It is possible to use both the RV furnace and a space heater at the same time to keep your RV warm. We choose the space heater whenever possible for dry heat to help keep the condensation to a minimum. Always be cautious with space heater safety. Consider getting a space heater that shuts off if it tips over or is blocked by anything.
Increase Air Flow
Even though it may be chilly, it helps to keep a fan running to help circulate the air in your RV. We have a compact tower fan in our RV that helps to keep the air moving. Stagnant air is more likely to have condensation or mold issues in your RV.
Keep The Closet Open
Surprisingly, the RV closet is a common place for mold growth and condensation damage. Why? Because it’s often a spot in your RV that has stagnant air. It also may be an area of your RV that is less insulated. Keeping your RV closet open when you are winter camping can increase air circulation and allow the dehumidifier to help keep the closet area dry.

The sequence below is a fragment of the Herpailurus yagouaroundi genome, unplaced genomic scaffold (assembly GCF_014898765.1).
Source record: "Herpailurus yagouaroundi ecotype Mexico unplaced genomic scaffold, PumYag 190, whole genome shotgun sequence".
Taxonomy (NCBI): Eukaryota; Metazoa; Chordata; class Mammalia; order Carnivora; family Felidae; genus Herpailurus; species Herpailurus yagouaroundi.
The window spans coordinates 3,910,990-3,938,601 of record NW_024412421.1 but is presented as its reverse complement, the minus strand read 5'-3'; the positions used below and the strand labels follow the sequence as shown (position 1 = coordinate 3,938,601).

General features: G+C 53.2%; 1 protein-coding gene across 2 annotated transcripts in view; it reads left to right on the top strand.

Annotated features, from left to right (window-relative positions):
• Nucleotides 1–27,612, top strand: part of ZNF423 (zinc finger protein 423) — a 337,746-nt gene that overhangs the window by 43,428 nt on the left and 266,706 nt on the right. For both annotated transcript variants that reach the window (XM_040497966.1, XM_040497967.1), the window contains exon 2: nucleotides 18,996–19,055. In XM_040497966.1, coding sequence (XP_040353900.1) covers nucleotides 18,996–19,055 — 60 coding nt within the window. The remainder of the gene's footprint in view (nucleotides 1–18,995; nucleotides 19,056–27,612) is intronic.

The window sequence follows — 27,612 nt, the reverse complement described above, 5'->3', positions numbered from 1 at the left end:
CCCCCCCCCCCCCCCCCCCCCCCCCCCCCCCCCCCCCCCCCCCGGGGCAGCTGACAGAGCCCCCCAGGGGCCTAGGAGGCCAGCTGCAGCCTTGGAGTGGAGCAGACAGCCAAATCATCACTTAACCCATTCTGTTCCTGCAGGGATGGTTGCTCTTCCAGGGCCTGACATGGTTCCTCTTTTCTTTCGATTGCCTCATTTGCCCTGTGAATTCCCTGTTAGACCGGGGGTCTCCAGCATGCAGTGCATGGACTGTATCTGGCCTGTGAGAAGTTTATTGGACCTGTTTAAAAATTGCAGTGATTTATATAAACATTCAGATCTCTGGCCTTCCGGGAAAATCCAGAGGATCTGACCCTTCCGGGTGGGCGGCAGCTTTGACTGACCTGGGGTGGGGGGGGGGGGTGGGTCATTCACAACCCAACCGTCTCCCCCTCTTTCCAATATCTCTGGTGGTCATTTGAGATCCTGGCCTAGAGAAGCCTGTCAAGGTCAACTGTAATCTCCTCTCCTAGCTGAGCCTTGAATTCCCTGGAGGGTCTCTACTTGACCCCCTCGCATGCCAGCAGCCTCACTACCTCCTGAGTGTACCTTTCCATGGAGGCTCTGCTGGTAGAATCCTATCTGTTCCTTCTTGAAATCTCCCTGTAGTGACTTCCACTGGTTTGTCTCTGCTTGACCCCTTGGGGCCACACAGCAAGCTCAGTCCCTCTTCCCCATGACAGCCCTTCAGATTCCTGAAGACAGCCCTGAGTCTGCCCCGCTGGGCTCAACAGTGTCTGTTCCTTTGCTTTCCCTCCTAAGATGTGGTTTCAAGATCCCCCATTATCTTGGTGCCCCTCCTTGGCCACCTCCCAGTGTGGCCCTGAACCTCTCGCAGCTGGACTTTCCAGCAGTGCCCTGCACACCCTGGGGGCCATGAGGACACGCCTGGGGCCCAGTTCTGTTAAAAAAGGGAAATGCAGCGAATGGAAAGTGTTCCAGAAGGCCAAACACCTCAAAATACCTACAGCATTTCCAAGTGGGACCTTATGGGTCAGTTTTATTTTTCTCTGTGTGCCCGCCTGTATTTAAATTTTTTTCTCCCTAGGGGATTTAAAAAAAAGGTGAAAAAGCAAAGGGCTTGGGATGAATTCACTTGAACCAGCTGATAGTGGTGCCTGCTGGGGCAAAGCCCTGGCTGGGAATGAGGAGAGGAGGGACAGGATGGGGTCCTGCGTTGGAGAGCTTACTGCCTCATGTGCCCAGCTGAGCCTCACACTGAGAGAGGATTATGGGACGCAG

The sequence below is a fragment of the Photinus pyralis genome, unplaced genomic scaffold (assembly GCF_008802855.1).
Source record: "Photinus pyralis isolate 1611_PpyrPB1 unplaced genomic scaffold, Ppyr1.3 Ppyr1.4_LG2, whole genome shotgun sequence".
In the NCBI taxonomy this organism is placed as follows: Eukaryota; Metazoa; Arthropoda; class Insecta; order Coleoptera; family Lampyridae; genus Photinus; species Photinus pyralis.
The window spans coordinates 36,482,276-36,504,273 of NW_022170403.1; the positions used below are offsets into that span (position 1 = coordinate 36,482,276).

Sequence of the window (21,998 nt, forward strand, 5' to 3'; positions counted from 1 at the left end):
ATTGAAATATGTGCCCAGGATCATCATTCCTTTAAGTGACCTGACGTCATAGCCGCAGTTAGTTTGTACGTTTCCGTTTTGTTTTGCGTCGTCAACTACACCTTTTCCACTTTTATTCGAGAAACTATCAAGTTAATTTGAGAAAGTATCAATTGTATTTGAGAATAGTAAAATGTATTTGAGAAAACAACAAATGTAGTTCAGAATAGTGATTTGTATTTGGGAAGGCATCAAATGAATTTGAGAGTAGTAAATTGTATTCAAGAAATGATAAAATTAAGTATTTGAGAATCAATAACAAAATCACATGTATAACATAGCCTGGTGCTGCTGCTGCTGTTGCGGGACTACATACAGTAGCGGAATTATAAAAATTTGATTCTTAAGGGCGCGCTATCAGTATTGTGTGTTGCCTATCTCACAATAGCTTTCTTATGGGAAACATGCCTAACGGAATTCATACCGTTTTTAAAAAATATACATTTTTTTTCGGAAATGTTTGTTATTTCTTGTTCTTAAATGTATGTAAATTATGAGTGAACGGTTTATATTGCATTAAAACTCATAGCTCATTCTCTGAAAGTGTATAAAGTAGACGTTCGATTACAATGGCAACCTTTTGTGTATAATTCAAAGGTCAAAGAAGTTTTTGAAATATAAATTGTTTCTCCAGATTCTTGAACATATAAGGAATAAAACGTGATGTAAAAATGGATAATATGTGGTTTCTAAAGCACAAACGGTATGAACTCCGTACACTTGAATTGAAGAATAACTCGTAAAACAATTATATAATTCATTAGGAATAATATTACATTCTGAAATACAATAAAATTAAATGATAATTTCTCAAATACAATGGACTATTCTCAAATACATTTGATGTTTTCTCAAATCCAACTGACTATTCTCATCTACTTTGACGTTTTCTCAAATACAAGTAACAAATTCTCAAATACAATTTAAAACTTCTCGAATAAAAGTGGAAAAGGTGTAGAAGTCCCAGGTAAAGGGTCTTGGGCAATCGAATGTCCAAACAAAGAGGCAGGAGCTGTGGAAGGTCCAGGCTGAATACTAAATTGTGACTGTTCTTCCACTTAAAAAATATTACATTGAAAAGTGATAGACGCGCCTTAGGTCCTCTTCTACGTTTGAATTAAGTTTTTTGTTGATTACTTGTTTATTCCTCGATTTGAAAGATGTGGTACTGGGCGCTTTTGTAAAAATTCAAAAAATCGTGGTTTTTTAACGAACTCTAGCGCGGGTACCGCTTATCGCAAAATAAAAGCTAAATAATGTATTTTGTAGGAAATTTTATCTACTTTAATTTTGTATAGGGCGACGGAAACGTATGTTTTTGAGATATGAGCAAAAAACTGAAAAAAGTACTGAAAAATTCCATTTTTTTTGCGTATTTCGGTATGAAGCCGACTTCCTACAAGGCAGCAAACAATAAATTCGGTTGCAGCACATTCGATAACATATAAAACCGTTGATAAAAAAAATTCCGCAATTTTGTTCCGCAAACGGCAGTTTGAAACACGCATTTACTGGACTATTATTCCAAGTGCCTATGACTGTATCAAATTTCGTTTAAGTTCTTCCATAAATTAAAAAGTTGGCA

Protect Your RV Mattresses
Another surprising location for condensation damage and mold growth in an RV is around the edges and under the mattresses. This can be an issue on any of the beds in your RV, including bunks and lofts. The body heat from a person laying on a mattress often meets the cooler walls next to the bed, or under the wood platform the bed is sitting on. When this warm body heat meets the colder air, it creates condensation.
The best way to prevent condensation and mold around your RV mattresses is to increase airflow around the mattress. If you can move the mattress away from touching the exterior wall, this helps prevent condensation. Using a fan to keep air moving and cracking a window or vent is another helpful way to keep moisture from building up.